Blooming gorgeous: The farm that sells flowers you can eat

Bumblebee Flower Farm supplies edible blooms for creative chefs across Ireland

Bumblebee Farm’s collaboration with chef Eddie Attwell has been a match made in heaven. Photograph: John Daly/Inspire Group

Bumblebee Farm’s collaboration with chef Eddie Attwell has been a match made in heaven. Photograph: John Daly/Inspire Group

 

It was to be one of the stand-out events at this year’s Taste of West Cork Food Festival: a group of 30 people sitting around a long table set up in a polytunnel to have an eight-course tasting menu created by Eddie Attwell, the award-winning head chef at the Eccles Hotel in Glengarriff.

But before the exquisite experimental food feast begins, guests are given a tour of Bumblebee Flower Farm by its founder and resident gardener, Mags Riordan. As we wander between polytunnels filled with marigolds, dahlias, roses and several varieties of mint, basil, borage and other herbs, Riordan offers us petals from nasturtiums, marigolds and dahlia petals, ornamental basil and mint leaves to taste.

“Seventy per cent of what I grow you can eat, but you can’t eat flowers such as sweet pea and hydrangeas. And some of the flowers, such as Peruvian lilies, that I use for cake decorations are edible but not very tasty,” she says.

Flower farming in what are often rain-soaked uplands of west Cork is not for the faint-hearted, but Riordan speaks nonchalantly about what must have been a mammoth task to create this flower farm from a blank four-acre plot on the side of a hill near Drimoleague.

A butterfly at the farm. Photograph: John Daly/Inspire Group
A butterfly at the farm. Photograph: John Daly/Inspire Group
An elephant hawk moth caterpillar. Photograph: John Daly/Inspire Group
An elephant hawkmoth caterpillar. Photograph: John Daly/Inspire Group
A polytunnel meal at Bumblebee Farm. Photograph: John Daly/Inspire Group
A polytunnel meal at Bumblebee Farm. Photograph: John Daly/Inspire Group

“That was over 17 years ago. When we first arrived there weren’t any birds here, but when we started growing flowers, the birds and insects returned. Over the years, we’ve given over an acre back to nature,” says Riordan.

“It’s all about the pollinators. We will have beautiful pink moths here next summer,” she says, as she points out an elephant hawkmoth caterpillar on the underside of a willow herb plant. She also praises the work of slugs in the soil and sees insects as fodder for the birds and bees she welcomes on to her flower farm.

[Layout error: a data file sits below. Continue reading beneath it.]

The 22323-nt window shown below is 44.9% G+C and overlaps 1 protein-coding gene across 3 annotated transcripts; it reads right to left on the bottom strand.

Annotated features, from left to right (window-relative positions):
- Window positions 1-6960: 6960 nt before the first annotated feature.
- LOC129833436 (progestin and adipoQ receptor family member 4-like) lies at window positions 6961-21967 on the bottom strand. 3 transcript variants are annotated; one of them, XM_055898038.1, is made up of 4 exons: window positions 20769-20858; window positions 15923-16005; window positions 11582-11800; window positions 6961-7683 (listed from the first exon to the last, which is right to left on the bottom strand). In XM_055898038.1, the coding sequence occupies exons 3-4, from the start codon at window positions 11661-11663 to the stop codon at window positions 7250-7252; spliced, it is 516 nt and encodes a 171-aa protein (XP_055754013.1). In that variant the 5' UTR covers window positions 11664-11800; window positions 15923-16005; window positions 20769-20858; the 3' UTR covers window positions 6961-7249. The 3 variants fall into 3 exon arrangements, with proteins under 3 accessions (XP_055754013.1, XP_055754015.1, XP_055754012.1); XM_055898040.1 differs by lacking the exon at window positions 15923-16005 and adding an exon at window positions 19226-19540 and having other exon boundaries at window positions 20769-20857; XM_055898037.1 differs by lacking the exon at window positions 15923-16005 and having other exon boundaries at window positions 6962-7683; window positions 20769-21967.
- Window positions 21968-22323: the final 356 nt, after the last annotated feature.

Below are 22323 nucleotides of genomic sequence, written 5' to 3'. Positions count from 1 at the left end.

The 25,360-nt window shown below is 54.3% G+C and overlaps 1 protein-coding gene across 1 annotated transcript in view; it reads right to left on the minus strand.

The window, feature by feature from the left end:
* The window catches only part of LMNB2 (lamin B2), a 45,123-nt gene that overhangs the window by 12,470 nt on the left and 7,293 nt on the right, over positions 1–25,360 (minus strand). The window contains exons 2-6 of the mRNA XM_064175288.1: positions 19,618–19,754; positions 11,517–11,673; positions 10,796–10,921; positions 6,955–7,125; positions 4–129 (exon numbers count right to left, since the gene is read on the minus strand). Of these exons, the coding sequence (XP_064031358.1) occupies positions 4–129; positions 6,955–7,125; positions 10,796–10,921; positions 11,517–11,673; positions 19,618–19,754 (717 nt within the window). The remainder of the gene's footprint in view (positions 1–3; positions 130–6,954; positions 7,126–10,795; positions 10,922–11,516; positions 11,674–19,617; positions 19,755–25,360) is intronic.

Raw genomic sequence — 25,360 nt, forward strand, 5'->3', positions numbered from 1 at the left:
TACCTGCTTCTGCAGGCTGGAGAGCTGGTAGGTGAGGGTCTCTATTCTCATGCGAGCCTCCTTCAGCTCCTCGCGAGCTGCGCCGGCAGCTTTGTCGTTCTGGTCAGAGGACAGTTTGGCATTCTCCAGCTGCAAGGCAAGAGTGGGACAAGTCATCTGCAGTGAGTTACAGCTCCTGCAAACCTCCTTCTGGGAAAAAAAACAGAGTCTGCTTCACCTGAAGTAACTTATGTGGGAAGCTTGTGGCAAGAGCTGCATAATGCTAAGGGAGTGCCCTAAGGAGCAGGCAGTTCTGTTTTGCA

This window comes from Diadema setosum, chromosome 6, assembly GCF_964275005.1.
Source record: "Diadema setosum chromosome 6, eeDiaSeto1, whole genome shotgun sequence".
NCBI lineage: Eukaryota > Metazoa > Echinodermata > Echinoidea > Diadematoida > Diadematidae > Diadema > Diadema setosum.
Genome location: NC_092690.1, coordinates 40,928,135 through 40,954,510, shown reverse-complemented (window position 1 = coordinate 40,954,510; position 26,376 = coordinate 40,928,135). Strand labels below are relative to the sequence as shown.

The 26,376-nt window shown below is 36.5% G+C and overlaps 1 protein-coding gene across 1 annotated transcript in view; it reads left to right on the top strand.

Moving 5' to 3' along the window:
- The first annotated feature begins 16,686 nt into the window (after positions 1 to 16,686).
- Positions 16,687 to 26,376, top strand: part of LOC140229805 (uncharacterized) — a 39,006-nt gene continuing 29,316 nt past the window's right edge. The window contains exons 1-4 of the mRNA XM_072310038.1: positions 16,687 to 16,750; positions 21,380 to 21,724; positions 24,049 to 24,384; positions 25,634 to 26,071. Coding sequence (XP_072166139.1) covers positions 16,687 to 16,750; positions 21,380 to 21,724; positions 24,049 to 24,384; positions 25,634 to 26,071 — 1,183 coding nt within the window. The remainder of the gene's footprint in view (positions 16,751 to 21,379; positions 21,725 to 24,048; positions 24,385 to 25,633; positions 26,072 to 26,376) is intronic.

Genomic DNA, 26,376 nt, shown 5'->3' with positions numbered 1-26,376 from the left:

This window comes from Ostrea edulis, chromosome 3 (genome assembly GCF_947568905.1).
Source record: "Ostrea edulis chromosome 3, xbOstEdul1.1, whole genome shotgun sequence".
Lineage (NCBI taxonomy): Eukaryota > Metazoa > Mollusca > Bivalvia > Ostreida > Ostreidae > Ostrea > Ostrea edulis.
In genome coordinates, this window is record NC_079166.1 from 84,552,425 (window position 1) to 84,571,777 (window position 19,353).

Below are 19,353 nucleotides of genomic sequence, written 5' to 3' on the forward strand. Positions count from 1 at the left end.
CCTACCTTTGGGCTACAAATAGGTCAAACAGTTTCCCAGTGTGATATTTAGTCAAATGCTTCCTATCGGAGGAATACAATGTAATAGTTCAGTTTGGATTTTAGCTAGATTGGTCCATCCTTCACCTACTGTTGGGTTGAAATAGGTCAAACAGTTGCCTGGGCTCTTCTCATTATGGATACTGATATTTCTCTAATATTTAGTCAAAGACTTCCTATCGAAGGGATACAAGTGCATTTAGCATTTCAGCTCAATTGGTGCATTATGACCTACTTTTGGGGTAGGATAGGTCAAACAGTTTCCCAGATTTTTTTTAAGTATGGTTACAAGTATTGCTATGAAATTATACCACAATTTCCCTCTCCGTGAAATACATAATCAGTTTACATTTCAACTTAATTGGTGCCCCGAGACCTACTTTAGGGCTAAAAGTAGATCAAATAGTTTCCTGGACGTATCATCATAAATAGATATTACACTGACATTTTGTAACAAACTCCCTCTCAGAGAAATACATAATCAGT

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Weed mattress

Visitors comment on how the outdoor flower beds have a mattress of grasses (aka weeds) underneath and there is a general sense of natural abandon amid the flower beds. Magnificent hydrangea bushes grow beside supported stands of delicately scented sweet peas that Riordan uses both for bouquets and edible flower orders from chefs in Cork and beyond.

“Not everything has to be pretty and regimented. I embrace the mess. I see the beauty in it,” says Riordan, who tells her visitors they are welcome to take seeds from any flowers already gone to seed on the farm.

A self-taught flower gardener, Riordan converted to growing and selling Irish flowers when, more than 20 years ago, she developed a severe form of dermatitis while working as a florist in Skibbereen. The skin condition has since cleared, and Riordan relishes the contact with nature. “I like my hands being in the soil. I need that connection but it’s tough when it’s rainy, windy and cold,” she says.

Bumblebee Flower Farm now supplies year-round flowers and foliage from her farm for weddings and other ceremonial events. Riordan began growing organic edible flowers as a commercial crop in 2015. She now uses about two-thirds of what she grows for bouquets, while the other third are sold as edible flowers. Edible flowers have to be harvested in dry weather, while flowers for bouquets can be cut in wet conditions.

Flower-arranging

Bumblebee Flower Farm won a Euro-Toques award in 2019 for sustainable growing practices and biodiversity. The farm also hosts flower-arranging workshops.

The farm’s collaboration with chef Eddie Attwell has been a match made in heaven. Attwell delights in creating new tastes flavoured with everything from nasturtium, dahlia and marigold petals to radish seeds, meadowsweet, lemon balm and mint.

Photograph: John Daly/Inspire Group
Photograph: John Daly/Inspire Group

“I’ve never met a chef before to have such an understanding of plants,” says Riordan. Attwell adds: “My grandfather grew vegetables and my father grew flowers and I guess I’ve been inspired by them both.”

Irish-grown snails (from the Gaelic Escargot farm in Co Carlow) were served in nasturtium petals and onion powder before Attwell’s exquisite taster menu. A gin cocktail with blackcurrants and lemon verbena and Bumblebee Farm floral Champagne were among the drinks served throughout the meal. If you’re enticed by what you’ve read, I’d advise you to book your spot for next year’s event soon.

bumblebeeflowerfarm.ie

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